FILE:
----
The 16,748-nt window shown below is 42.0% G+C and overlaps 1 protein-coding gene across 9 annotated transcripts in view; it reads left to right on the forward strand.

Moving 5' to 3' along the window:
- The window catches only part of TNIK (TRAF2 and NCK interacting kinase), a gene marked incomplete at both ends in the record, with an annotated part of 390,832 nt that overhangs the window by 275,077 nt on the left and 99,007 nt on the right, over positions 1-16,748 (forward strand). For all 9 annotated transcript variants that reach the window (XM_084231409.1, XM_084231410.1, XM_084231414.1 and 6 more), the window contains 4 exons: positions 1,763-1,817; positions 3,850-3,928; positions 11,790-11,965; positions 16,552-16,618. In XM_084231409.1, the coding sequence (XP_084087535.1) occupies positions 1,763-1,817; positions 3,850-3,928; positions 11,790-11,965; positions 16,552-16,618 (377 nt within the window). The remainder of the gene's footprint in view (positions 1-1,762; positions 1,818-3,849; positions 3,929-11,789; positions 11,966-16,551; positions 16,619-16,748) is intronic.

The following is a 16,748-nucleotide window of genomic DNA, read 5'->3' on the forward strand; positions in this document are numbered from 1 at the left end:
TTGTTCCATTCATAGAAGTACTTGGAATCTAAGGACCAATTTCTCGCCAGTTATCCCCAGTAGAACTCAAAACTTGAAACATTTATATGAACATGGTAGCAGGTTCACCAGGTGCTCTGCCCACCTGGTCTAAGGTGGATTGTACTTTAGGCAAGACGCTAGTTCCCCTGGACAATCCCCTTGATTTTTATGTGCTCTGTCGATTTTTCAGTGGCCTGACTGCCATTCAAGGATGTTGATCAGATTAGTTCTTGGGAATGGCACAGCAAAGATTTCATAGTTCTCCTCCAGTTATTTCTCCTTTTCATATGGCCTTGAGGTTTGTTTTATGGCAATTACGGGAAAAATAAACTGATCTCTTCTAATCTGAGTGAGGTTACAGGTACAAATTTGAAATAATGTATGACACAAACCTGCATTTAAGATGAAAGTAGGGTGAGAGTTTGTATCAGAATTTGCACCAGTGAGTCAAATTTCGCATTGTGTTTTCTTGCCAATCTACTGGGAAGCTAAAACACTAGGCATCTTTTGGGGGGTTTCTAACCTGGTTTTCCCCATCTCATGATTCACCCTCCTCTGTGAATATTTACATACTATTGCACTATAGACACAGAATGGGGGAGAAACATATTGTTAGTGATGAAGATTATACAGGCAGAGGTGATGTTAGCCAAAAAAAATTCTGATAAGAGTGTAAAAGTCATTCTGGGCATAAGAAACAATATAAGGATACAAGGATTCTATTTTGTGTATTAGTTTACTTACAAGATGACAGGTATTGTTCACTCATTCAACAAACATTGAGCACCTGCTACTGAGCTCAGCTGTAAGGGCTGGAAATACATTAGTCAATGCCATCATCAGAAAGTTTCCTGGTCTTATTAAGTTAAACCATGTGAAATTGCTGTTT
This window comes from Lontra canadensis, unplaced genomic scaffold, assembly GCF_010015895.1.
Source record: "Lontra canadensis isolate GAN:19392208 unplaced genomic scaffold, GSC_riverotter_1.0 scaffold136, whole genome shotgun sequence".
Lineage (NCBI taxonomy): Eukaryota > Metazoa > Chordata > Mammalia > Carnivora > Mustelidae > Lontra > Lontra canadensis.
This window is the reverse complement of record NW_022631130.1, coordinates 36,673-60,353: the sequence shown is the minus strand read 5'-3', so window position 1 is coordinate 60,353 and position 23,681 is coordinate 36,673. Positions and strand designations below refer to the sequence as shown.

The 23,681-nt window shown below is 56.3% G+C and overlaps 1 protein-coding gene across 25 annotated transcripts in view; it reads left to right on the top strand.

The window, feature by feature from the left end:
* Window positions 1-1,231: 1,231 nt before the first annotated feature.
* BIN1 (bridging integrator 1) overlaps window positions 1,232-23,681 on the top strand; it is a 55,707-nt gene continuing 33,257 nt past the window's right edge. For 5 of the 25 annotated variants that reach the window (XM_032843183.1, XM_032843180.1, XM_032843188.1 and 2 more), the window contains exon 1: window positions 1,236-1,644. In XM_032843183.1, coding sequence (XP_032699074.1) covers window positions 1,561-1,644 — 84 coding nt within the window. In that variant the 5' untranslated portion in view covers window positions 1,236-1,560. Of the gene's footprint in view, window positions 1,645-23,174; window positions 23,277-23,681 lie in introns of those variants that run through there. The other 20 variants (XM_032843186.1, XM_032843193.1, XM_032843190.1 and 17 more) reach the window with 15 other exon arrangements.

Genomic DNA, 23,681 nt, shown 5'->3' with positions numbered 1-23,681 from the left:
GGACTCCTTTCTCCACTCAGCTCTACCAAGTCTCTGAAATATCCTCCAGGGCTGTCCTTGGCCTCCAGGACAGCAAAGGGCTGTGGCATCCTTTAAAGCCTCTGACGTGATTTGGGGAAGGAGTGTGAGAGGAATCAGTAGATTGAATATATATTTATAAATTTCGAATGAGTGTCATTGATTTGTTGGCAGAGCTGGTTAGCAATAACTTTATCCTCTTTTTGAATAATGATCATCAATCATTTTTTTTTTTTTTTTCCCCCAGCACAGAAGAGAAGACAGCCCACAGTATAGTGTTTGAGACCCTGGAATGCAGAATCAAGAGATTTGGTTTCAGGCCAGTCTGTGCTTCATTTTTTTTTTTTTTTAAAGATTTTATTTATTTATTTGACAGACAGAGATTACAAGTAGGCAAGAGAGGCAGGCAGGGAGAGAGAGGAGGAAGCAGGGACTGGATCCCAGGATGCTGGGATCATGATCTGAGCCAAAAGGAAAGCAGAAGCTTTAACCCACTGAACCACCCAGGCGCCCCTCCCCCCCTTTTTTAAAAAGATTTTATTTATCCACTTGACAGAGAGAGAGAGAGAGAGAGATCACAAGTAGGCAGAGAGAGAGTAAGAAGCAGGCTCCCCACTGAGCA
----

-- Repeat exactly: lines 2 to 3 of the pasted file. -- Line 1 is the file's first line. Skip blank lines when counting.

Moving 5' to 3' along the window:
- The window catches only part of TNIK (TRAF2 and NCK interacting kinase), a gene marked incomplete at both ends in the record, with an annotated part of 390,832 nt that overhangs the window by 275,077 nt on the left and 99,007 nt on the right, over positions 1-16,748 (forward strand). For all 9 annotated transcript variants that reach the window (XM_084231409.1, XM_084231410.1, XM_084231414.1 and 6 more), the window contains 4 exons: positions 1,763-1,817; positions 3,850-3,928; positions 11,790-11,965; positions 16,552-16,618. In XM_084231409.1, the coding sequence (XP_084087535.1) occupies positions 1,763-1,817; positions 3,850-3,928; positions 11,790-11,965; positions 16,552-16,618 (377 nt within the window). The remainder of the gene's footprint in view (positions 1-1,762; positions 1,818-3,849; positions 3,929-11,789; positions 11,966-16,551; positions 16,619-16,748) is intronic.